“The society which has abolished every kind of adventure makes its own abolition the only possible adventure.” Paris, May 1968

Wednesday, 21 July 2010

Americanisation and the Special Relationship.

What is it with this country and the United States? The term "special relationship" was coined by Churchill at the close of World War 2 and I can't remember a single British administration that has not trotted it out at every opportunity. The relationship is special in more ways than one however, and is certainly an unusually complex and psychologically fraught one. I remember as a kid receiving two quite contradictory inputs about America and Americans. Adults were eager to tell me how in two world wars the Yanks had come in at the last minute and stolen all the glory. America was the epitome of flash, know all big headedness; but not a patch on us really. I remember a teacher at school explaining how much better British universities were compared to American ones. As there was no likelihood of any of us setting foot in any kind of university I'm not sure what we were meant to do with this pearl of information.
On the other hand, to us kids America was a wonderland of glittering success. Americans just seemed so much better at everything. Rocky Marciano made short work of our own hapless Don Cockell and even when Randy Turpin outpointed the legendary Sugar Ray Robinson we knew in our hearts that the middleweight title was only on loan and that the result of the return match was a forgone conclusion. The only sports that Americans didn't shine at were ones that they disdained to participate in. Or so it seemed to us. Hollywood was of course the home of celluloid glamour and British movies seemed grey and ordinary in comparison to the American ones. All of the music that was worth listening to, the cars (tail fins, chrome and whitewall tyres) all of the clothes, food, just everything worth having, from chewing gum to Superman, was American. Did the 60s and the Vietnam War change all this America ligging? Not really, just transferred it. Now it was our hippies and revolutionaries who seemed pale imitations of the Panthers, Yippies and Weathermen.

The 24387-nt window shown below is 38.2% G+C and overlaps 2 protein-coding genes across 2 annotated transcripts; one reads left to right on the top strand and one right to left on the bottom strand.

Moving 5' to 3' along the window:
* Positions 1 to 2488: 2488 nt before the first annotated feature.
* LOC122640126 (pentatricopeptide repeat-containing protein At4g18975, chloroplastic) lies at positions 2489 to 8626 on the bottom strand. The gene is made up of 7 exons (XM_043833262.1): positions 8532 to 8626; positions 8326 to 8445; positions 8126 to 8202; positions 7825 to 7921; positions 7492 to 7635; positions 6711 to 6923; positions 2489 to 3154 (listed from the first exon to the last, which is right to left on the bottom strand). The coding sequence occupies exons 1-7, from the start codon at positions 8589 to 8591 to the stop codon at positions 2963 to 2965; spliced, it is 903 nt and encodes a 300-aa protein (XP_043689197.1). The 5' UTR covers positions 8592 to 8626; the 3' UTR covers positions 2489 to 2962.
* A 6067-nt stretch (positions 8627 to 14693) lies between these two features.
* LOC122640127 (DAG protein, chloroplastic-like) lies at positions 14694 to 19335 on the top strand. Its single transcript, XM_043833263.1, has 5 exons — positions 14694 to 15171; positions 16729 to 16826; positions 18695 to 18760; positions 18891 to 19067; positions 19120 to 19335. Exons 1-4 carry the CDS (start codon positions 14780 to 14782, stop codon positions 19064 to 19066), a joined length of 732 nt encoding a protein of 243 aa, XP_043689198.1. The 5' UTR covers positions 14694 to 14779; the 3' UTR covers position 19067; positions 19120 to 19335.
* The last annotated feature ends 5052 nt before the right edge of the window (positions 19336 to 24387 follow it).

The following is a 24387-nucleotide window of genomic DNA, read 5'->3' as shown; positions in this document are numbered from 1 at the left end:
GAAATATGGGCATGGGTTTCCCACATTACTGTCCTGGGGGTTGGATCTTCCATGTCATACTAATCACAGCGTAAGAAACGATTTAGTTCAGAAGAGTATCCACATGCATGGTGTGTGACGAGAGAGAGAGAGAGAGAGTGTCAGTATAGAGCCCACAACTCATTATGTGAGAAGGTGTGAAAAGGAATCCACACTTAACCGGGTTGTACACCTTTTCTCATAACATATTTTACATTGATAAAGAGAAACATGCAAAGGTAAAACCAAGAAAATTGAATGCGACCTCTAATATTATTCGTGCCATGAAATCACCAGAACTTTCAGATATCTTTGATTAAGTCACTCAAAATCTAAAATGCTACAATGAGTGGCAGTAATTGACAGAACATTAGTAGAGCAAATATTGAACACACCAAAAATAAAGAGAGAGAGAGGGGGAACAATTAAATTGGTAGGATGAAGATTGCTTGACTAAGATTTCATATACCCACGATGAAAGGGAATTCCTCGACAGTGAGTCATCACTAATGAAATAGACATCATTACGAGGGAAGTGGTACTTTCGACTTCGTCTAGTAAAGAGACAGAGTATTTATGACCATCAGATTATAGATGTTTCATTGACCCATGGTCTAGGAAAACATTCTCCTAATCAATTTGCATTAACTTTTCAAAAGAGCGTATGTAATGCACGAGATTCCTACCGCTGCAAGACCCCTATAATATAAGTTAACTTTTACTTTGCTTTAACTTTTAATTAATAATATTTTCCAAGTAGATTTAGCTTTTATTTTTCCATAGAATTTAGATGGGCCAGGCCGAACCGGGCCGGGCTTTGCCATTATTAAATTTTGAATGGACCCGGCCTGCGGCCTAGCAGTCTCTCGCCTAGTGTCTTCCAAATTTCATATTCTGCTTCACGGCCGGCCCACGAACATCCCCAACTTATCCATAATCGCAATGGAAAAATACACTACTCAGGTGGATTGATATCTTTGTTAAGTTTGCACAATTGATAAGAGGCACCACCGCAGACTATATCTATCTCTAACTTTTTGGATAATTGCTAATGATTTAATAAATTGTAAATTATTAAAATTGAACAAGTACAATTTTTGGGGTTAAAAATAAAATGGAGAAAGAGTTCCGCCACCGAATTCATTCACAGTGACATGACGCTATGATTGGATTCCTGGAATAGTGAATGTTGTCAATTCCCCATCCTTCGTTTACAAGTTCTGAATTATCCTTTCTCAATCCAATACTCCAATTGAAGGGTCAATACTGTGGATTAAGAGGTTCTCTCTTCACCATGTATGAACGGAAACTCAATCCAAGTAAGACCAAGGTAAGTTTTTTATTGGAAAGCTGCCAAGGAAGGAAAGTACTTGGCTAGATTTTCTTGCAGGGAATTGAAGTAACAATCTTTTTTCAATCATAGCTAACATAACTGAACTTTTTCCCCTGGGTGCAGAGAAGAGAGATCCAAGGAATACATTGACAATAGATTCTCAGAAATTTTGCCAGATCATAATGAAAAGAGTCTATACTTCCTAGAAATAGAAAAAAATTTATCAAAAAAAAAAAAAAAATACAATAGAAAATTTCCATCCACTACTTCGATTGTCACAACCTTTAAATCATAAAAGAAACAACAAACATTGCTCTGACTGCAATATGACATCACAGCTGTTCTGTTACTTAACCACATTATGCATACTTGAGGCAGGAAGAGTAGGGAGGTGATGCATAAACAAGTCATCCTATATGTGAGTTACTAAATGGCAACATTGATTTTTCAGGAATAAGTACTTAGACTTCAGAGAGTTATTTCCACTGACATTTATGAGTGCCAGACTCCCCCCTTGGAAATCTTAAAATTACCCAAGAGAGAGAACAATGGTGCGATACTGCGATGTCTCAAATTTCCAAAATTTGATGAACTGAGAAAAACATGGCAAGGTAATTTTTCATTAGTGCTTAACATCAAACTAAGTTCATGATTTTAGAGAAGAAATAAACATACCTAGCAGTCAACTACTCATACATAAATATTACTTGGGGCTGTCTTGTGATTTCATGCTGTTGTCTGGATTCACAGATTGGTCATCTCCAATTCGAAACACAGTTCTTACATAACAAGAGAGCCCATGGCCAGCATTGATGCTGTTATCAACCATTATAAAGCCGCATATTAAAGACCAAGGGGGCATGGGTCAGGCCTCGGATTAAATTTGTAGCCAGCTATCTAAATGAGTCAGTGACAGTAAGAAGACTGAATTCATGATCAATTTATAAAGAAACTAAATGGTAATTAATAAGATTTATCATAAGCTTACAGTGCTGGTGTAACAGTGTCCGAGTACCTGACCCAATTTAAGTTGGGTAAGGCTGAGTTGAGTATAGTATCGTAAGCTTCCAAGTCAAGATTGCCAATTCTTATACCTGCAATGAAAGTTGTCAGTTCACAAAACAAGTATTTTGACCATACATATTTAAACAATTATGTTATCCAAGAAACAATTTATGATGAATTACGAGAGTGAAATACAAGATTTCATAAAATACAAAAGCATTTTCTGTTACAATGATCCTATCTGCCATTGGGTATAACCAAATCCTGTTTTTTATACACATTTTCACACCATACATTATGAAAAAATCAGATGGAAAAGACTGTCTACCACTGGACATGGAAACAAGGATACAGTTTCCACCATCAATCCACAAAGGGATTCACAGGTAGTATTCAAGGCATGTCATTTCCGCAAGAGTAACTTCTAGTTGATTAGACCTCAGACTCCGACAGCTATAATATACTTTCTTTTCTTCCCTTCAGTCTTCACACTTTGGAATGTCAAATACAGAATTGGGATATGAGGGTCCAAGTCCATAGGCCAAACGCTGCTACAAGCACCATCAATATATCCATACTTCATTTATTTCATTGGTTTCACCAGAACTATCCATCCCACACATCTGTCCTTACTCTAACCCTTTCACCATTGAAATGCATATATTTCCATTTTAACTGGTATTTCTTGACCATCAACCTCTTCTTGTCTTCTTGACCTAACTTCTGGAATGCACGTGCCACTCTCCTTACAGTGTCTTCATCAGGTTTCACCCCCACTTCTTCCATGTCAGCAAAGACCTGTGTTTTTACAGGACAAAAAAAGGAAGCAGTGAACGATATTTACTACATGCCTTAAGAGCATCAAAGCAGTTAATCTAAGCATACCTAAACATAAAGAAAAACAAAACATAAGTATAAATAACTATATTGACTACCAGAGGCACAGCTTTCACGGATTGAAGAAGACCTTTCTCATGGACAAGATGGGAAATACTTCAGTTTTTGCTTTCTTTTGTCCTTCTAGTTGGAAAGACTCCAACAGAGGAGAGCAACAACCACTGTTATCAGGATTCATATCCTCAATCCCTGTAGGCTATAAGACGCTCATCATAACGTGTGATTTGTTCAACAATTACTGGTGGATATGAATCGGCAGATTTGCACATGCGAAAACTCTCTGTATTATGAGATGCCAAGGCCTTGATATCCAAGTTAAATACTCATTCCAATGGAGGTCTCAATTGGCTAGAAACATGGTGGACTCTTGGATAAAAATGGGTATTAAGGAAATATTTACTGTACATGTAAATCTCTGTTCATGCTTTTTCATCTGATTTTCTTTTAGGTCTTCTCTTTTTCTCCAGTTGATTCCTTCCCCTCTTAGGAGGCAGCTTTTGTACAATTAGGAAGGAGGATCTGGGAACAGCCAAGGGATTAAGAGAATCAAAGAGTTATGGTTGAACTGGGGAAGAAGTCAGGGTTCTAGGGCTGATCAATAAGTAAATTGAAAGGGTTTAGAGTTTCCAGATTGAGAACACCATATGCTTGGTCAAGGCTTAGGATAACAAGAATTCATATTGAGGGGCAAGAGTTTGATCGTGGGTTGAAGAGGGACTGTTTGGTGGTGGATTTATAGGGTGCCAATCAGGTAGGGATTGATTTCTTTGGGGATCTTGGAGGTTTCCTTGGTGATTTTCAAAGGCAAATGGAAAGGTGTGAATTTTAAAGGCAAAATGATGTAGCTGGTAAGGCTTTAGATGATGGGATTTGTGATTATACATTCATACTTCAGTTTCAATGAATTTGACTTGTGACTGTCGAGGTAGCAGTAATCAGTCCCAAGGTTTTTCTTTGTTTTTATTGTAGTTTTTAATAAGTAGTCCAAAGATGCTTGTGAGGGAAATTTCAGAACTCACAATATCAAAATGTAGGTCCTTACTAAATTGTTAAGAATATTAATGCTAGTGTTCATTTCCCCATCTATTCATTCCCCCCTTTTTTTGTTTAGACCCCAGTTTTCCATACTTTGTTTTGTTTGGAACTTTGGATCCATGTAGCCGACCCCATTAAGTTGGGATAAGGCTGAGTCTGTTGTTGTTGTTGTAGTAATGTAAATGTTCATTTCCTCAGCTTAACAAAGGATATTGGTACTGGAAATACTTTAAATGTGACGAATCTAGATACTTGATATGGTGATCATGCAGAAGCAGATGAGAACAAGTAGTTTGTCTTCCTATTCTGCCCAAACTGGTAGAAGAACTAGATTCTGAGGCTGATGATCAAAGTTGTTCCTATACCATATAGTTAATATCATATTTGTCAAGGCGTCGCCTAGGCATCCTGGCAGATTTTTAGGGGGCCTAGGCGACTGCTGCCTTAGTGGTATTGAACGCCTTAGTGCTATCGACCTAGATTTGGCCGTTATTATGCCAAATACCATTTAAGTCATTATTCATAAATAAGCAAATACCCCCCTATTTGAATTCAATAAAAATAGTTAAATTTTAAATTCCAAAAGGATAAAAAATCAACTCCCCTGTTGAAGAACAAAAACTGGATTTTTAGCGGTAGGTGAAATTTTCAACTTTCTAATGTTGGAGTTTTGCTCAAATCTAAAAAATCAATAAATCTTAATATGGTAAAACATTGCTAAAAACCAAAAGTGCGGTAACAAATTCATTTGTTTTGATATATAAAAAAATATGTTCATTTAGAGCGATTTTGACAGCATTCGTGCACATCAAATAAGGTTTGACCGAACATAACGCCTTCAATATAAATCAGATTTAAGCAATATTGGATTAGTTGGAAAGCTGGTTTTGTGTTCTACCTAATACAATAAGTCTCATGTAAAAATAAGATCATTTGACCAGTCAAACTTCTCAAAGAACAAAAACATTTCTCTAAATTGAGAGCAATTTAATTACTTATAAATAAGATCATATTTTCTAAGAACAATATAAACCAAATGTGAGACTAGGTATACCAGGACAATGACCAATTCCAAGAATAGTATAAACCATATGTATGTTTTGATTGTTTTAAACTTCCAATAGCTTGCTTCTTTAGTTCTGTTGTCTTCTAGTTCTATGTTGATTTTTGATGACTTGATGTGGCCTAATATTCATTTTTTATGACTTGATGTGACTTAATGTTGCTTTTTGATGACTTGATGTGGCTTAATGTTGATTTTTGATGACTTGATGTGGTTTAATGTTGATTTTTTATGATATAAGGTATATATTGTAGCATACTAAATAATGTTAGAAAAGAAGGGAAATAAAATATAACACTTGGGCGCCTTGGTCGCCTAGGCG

None of this is "true" or "fair". How could it be? That feeling of longing when I hear Delta Blues, of contempt when our foreign policy trots amiably along at the American heel, of mild irritation at having a Border Agency, Supreme Court and "Homeland Security". The feeling of sadness that so few of us know that other America of The Wobblies, Freedom Riders, Studs Terkel and City Lights Bookstore. Is all of that part of the special relationship.? I think that it probably is.

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